Happy Mardi Gras! No carnival celebration is complete without a big bowl of New Orleans Gumbo and a colorful King Cake!
What is a King Cake?
King Cake is a traditional Mardi Gras sweet bread that symbolizes a crown, specifically one that the three kings who visited Christ on the day of his birth wore. Sparkling sugar colors represent purple for justice, green for faith and gold for power and prosperity.
A tiny plastic baby, baby Jesus, is inserted into each cake after baking. The individual who gets the slice with the baby will have good fortune for the upcoming year. They are also obliged to host the next year’s King Cake party or buy the next cake.
However, if you are slicing and happen to slice that poor little plastic baby, you will have bad luck for the upcoming year. If we are being honest, no one actually bakes the baby in anymore- they are a chiking hazard.
What Does King Cake Taste Like?
King Cake is called “cake” but is more of a cross between a Danish pastry and French brioche. They are typically only made during the time of Mardi Gras, which starts over a month before the actual week of festivities. Bakeries around town make their own rendition of the cakes and range from spongy to nutty and everything between.
Some are traditional, others aren’t. Antoine’s Bakery is wildly popular, but makes them in many shapes and sizes. While any local will tell you that Dong Phuong is absolutely the best. There are plenty available for tourists throughout the city and even at the airport out-of-season.
King Cake Fillings
The sweet and buttery bread can be stuffed with so many different things. My favorite is probably cream cheese, but each bakery makes a special filling every year. Other varieties include:
- Pecan and praline
- Raspberry creme
- Fruits and jams
- Cinnamon sugar
- Bavarian cream
My version is stuffed with a raisin, brown sugar and pecan filling and then topped with a powdered sugar glaze and bright sparkling sugar.
Mardi Gras King Cake
- In a large mixing bowl or bowl of a stand mixer fitted with a which attachment, combine 1 package of dry active yeast, 1 tablespoon of sugar and warm water. Take care that water is not too hot or it will kill the yeast and prevent it from blooming. Allow to set until frothy and fragrant, approximately 10-15 minutes.
- Whisk in scalded milk, melted butter and egg. When combined add remaining sugar (1 cup), nutmeg and salt, whisk again.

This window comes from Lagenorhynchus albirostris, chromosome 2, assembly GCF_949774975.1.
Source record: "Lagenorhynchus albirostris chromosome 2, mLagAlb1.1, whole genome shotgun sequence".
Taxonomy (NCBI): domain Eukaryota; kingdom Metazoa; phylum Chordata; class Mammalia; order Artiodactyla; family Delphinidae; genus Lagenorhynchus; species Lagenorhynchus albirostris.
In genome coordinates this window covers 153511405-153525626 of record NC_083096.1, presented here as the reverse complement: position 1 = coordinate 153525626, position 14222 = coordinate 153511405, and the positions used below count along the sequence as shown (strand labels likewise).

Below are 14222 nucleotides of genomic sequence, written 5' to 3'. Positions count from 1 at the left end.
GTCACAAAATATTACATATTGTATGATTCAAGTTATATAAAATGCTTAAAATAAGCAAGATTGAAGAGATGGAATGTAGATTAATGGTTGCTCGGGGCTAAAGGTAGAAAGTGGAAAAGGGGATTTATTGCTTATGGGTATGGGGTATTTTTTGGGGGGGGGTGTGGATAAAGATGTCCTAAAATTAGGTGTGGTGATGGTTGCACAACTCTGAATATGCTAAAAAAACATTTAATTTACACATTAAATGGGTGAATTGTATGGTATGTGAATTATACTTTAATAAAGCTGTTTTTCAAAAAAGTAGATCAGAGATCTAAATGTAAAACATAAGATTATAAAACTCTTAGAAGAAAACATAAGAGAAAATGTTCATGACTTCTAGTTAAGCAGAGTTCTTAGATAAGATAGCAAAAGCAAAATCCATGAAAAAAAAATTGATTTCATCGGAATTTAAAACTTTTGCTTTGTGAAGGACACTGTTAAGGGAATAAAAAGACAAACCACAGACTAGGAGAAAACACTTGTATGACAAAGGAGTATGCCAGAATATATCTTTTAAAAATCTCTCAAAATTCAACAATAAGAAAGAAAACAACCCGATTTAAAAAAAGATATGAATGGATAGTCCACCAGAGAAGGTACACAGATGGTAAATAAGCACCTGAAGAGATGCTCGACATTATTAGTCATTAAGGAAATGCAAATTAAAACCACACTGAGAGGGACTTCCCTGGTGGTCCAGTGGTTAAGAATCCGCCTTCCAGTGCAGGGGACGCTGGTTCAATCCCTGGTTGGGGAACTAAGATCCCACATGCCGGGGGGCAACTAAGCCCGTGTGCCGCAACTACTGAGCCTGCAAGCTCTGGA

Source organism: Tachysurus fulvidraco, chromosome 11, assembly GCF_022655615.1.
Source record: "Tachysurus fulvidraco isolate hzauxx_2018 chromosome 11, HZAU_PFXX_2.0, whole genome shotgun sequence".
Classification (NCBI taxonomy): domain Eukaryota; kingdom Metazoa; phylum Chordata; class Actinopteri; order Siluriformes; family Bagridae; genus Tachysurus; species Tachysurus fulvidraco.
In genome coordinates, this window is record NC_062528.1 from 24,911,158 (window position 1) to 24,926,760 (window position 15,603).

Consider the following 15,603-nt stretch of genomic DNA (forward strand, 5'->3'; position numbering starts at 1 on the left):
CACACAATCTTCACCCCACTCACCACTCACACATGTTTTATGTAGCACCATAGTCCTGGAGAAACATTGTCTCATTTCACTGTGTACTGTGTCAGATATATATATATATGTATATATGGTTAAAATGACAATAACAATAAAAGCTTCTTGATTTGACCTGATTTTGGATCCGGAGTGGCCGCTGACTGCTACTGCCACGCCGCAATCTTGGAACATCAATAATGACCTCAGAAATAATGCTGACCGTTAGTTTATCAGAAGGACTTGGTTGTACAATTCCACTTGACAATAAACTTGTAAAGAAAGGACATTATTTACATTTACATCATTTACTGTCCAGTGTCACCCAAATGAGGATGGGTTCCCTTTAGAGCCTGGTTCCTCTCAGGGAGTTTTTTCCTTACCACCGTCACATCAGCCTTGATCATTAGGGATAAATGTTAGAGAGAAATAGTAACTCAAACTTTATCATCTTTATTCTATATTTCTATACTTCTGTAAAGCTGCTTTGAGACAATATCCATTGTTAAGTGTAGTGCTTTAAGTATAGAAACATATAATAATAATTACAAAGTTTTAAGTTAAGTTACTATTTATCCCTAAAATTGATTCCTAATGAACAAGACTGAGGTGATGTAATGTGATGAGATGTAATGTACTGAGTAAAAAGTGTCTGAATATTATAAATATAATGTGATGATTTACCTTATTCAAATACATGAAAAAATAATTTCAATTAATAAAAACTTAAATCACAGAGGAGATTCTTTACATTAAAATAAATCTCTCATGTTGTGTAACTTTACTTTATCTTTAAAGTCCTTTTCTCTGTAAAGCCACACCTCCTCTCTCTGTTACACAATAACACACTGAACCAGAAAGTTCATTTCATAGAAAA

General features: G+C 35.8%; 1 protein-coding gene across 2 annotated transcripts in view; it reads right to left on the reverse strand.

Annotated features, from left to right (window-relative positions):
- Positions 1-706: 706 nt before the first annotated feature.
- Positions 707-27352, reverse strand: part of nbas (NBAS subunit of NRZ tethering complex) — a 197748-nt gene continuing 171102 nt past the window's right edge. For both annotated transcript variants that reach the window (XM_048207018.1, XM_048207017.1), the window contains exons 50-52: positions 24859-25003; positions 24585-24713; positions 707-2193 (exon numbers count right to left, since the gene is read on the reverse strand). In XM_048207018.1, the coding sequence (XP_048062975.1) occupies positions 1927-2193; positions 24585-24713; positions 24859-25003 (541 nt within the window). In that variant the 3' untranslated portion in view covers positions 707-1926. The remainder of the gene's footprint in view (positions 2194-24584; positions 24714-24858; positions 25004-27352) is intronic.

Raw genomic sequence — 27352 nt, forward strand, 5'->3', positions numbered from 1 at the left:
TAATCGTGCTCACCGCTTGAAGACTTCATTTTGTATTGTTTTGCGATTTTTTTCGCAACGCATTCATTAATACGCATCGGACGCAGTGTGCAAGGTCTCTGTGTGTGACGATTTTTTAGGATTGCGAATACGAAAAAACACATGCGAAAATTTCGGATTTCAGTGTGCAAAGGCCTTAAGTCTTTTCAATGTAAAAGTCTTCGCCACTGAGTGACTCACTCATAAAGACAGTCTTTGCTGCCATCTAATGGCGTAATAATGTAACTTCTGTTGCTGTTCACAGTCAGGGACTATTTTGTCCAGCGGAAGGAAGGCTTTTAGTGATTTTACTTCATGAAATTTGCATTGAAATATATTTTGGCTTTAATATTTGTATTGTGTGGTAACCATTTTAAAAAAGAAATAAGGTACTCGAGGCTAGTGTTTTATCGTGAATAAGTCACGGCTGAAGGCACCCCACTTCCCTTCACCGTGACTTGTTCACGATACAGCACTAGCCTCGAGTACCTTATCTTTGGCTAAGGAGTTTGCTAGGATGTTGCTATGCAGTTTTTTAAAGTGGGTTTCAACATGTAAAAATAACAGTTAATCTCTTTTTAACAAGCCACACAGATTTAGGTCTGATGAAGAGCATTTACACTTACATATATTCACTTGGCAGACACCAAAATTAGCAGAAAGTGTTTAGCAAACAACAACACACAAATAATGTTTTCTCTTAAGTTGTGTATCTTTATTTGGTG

- Change attachment to the bread hook (or beaters). Combine flour into wet mixture 1/2 cup at a time. Dough should start to pull away from the sides, if not, add small (1-2 teaspoons) of flour until it does.
- Knead dough on low-medium speed (or with your hands on a floured surface) for 10 minutes.
- Lightly grease a large mixing bowl, turning dough over once to evenly oil and prevent from drying. Dampen a tea towel, cover and set in a draft free place. Allow to rise until doubled in size, approximately 2 hours.
- Meanwhile, in a small bowl, combine all filling ingredients and toss until uniformly damp from melted butter.
- Turn dough on a lightly floured surface and using a rolling pin, create a rectangle about 18×8 inches. Cut in half length wise with a knife.
- Spread filling mixture evenly over both sections of dough, leaving a 1/2 inch at each edge.
- Roll, lengthwise and jelly roll style, into a rope. Carefully, twist together the two ropes and form into a circle, pinch the two ends together to make a wreath.
- Carefully transfer to a parchment paper lined baking sheet. Cover with damp tea towel and allow to rise for 45 minutes to 1 hour.
- Preheat oven to 375 degrees. Bake, uncovered, for 30 minutes. King Cake should be lightly browned.
- Remove and allow to cool fully. Whisk together glaze ingredients and drizzle over King Cake. Sprinkle alternating gold, purple and green sparkling sugar while glaze is still tacky.
- You are ready to serve!
- If you’ve tried this recipe, come back and let us know how it was!